[…] Though divorce rates are on the rise, women face enormous pressure to get married and stay married. And that message is backed by the All-China Women’s Federation, the group that’s supposed to promote women’s rights.

The director of the federation’s Luyi County office, Guo Yanfang, said the organization has been spreading the word about the new anti-domestic violence law and encouraging survivors to seek help.

She said Li never came to them. “As a female comrade with a family, you must first behave yourself and do well in your role as a wife, and second, if your husband makes trouble for you, you have to say it,” Guo said.

Citing a Chinese expression — “demolishing 10 temples is better than destroying a marriage” — Guo said the federation encourages mediation in most cases of domestic violence. “If he corrects his mistakes, things will be fine.” [Source]

Recent legislative changes have made it even harder for people to get out of marriages. Under a new civil code adopted in May of this year, couples are required to wait 30 days between registering their intent to divorce and actually being allowed to legally do so. As The Economist reported, that policy provoked a groundswell of criticism, as activists warned it would only endanger victims of violence:

The government’s motive is clear. It sees happy families as the bedrock of social stability. The country’s soaring divorce rate must therefore be a threat, in its view. Around 5% of divorces are done “rashly”, Sun Xianzhong, a legislator, told state media. A cooling-off period would give spouses a chance to “calm down”, he said.

[…] Couples who genuinely want to divorce will not be dissuaded by a month of delay. Rather, the cooling-off period will endanger victims of violence, says Lu Pin, a feminist activist who moved to New York after the arrest of fellow campaigners in China in 2015. It is mainly women who will be affected by the new law—they initiate three-quarters of divorces in China.

The legislation says no cooling off will be needed if a spouse suffers abuse. But will officials accept allegations of it? A study in 2017 by academics at Queen Mary University of London and Sichuan University found that, while men in China were overall less likely than those in Britain to get into fights or beat up other people, they were twice as likely to assault their partners. However, in divorce cases that go to court, judges often ignore accusations of abuse, especially when raised by female plaintiffs. [Source]

Courts ignoring allegations of abuse is not the only way that victims are disadvantaged under China’s judicial system. Another criticism of the way that domestic abuse is prosecuted is that the very crime of “abuse” is treated significantly more leniently by the courts. For the most recent case where Fang was tortured to death by her spouse and in-laws, China’s criminal law recommended penalties of two to seven years in prison. In comparison, the general charge of “intentional injury resulting in death” can be punishable by death in China.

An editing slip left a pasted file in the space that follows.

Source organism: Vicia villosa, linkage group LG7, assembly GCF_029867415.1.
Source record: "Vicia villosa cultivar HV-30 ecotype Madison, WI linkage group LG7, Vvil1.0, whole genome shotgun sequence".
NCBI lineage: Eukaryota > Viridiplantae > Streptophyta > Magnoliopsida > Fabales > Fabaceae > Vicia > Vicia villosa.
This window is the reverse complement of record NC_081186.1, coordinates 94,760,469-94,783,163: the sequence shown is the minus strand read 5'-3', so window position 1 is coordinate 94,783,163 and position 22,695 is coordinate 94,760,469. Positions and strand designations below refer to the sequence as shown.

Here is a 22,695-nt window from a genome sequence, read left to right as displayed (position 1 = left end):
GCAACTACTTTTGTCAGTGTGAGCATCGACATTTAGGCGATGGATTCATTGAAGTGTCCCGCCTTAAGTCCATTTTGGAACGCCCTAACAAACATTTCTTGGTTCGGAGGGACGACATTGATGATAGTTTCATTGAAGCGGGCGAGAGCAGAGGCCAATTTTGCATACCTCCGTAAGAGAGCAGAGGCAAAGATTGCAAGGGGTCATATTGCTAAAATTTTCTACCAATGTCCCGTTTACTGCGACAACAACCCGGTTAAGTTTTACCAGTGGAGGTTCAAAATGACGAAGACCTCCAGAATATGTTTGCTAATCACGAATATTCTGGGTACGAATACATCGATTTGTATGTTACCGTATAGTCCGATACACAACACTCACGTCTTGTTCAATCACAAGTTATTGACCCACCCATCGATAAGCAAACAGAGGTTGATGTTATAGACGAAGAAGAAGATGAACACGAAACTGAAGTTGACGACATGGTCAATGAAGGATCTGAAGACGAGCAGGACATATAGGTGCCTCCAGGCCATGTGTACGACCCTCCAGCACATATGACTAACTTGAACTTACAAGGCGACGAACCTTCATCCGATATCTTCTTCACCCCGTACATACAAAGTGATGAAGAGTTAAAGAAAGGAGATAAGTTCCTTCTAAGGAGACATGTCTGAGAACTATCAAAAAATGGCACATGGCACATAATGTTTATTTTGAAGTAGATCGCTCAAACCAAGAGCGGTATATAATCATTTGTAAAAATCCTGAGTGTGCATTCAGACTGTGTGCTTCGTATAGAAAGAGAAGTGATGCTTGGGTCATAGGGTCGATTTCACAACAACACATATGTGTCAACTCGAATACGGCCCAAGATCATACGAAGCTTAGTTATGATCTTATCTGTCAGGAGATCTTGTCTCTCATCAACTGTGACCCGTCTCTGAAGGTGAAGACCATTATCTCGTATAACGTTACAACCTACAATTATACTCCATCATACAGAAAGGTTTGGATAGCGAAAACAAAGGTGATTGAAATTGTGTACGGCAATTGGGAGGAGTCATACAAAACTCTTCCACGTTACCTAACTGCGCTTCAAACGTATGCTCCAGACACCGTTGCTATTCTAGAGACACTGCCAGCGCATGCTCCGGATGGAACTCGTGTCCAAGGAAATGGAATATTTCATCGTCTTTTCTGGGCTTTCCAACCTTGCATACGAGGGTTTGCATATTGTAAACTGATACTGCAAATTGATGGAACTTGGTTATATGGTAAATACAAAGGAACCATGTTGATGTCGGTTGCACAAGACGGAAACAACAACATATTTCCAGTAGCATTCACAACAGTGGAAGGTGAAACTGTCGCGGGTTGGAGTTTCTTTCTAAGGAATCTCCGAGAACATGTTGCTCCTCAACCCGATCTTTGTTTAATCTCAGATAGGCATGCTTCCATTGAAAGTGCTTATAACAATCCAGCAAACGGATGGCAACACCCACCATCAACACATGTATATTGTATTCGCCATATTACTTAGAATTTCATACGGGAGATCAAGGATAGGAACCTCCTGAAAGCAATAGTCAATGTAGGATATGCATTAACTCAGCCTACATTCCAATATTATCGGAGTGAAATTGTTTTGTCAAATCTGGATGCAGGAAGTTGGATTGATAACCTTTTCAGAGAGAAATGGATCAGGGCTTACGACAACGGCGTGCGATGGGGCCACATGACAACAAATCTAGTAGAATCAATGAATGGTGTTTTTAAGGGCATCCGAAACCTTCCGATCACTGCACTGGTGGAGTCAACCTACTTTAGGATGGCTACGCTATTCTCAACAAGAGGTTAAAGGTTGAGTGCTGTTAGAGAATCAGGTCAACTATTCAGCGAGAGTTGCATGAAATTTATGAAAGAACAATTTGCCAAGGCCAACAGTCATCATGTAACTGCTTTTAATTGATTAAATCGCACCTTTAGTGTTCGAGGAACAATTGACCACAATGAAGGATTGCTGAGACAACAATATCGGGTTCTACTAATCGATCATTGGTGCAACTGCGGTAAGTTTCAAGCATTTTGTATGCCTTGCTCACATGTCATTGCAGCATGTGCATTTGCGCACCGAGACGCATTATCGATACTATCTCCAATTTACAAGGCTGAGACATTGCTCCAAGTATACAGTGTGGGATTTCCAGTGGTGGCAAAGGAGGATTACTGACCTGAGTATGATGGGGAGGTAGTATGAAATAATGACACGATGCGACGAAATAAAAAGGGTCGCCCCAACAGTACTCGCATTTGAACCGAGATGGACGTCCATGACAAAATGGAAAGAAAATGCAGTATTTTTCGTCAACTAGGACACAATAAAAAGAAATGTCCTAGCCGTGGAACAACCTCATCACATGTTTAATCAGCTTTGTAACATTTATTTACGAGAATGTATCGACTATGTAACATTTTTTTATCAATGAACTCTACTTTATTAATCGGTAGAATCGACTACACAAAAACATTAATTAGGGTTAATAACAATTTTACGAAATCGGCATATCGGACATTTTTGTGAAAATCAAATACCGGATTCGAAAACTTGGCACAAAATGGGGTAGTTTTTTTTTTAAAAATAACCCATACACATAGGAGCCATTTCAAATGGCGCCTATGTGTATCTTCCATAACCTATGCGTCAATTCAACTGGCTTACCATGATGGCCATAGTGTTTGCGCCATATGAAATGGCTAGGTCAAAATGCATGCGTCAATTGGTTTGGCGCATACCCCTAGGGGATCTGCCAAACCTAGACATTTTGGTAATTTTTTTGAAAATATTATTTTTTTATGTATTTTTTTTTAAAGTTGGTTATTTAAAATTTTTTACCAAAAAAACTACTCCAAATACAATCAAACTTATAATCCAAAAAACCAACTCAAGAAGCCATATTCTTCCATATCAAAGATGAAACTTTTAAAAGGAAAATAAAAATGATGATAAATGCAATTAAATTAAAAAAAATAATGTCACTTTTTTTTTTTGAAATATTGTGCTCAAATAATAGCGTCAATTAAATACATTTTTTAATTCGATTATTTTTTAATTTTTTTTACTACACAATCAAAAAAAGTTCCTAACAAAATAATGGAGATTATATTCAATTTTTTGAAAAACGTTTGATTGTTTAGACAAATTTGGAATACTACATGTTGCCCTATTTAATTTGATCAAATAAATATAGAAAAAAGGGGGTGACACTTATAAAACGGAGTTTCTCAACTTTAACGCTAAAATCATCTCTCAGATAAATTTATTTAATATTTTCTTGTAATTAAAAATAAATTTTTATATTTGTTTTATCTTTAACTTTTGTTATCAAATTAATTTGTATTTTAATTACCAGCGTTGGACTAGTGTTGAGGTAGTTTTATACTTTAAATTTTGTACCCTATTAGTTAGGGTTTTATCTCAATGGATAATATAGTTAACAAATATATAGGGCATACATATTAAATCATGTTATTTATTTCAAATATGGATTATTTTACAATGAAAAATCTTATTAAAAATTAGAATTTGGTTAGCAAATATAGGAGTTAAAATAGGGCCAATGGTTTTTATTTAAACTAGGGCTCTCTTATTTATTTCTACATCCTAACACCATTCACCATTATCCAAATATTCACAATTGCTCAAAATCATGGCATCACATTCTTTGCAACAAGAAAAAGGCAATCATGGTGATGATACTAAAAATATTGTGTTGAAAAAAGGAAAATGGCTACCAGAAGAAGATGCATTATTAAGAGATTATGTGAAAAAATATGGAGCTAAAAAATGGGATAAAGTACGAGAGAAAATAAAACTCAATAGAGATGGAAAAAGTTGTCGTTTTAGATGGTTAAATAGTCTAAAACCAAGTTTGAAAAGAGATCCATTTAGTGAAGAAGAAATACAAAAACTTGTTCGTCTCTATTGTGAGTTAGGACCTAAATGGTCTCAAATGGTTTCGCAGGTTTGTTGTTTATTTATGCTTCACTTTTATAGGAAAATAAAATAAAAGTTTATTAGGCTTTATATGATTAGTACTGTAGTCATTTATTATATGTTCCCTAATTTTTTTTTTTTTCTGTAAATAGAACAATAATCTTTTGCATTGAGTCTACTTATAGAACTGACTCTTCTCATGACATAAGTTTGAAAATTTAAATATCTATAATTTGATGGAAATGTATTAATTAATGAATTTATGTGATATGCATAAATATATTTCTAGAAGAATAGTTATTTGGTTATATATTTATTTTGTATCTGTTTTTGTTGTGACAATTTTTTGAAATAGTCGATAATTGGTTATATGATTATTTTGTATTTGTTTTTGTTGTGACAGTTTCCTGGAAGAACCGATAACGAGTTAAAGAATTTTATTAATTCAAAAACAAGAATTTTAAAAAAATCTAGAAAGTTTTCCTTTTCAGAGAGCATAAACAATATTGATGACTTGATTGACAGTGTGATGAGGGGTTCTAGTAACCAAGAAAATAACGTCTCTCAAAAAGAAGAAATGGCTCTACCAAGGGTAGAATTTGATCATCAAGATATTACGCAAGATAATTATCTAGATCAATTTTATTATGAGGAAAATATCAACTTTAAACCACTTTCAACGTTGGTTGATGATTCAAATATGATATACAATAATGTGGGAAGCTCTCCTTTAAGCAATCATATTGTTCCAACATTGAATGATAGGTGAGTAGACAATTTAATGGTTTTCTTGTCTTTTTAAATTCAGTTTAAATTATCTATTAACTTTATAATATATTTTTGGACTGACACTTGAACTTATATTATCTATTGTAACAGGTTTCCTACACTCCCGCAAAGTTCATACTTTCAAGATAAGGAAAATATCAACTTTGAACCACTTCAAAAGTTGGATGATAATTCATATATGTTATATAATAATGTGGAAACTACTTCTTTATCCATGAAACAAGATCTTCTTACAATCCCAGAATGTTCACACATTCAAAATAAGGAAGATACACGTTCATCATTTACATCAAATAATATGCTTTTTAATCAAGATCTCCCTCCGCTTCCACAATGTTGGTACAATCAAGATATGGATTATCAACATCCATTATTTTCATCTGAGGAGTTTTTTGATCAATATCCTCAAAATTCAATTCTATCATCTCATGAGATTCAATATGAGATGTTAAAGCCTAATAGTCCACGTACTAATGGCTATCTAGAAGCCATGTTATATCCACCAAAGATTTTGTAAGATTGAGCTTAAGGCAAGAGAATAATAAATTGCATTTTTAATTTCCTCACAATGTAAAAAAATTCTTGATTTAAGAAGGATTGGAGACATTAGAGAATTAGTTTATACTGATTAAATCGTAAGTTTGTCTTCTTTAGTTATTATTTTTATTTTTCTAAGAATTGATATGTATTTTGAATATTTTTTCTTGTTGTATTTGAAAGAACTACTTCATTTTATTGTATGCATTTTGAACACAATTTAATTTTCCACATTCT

A recently introduced domestic abuse law was supposed to change things. Introduced in 2016, the law created new protections for victims on paper, most notably protection orders and mandatory reporting for social workers, schools, medical practitioners, welfare officers, and community workers. But it ignored other issues – marital rape, for example, remains legal in China. As Sixthtone’s Fu Danni reported in 2018, a variety of factors relating to the execution of the law continue to hobble its effectiveness:

But almost two years after the law came into effect, experts say protection orders are still not doing their job to shield victims from harm. Obstacles plague nearly every step in the process: Low awareness of the orders among both the public and the courts leads to low application numbers. Successful applications require substantial documented evidence, the protections themselves are limited, and punishments for violation are relatively mild. [Source]

Local initiatives are trying to address the domestic abuse crisis in their own ways. In June, The New York Times’ Sui-Lee Wee reported that the city of Yiwu introduced a searchable database of domestic violence offenders, to allow people entering marriages to run background checks on their partners.

Nonetheless, high profile cases of violence abound, and have worsened, as in the rest of the world, with the COVID-19 epidemic. And as one expert told Axios’ Bethany Allen-Ebrahimian, the crisis will not abate until marriage and social stability are separated in the eyes of the party:

“There’s this notion that a harmonious society is based on a harmonious marriage and family,” Leta Hong Fincher, author of “Betraying Big Brother: The Feminist Awakening in China,” told Axios.

The party believes that “it would be destabilizing if all these victims of sexual or domestic violence were to find recourse in the courts,” Hong Fincher said. “The government thinks it would lead to chaos.” [Source]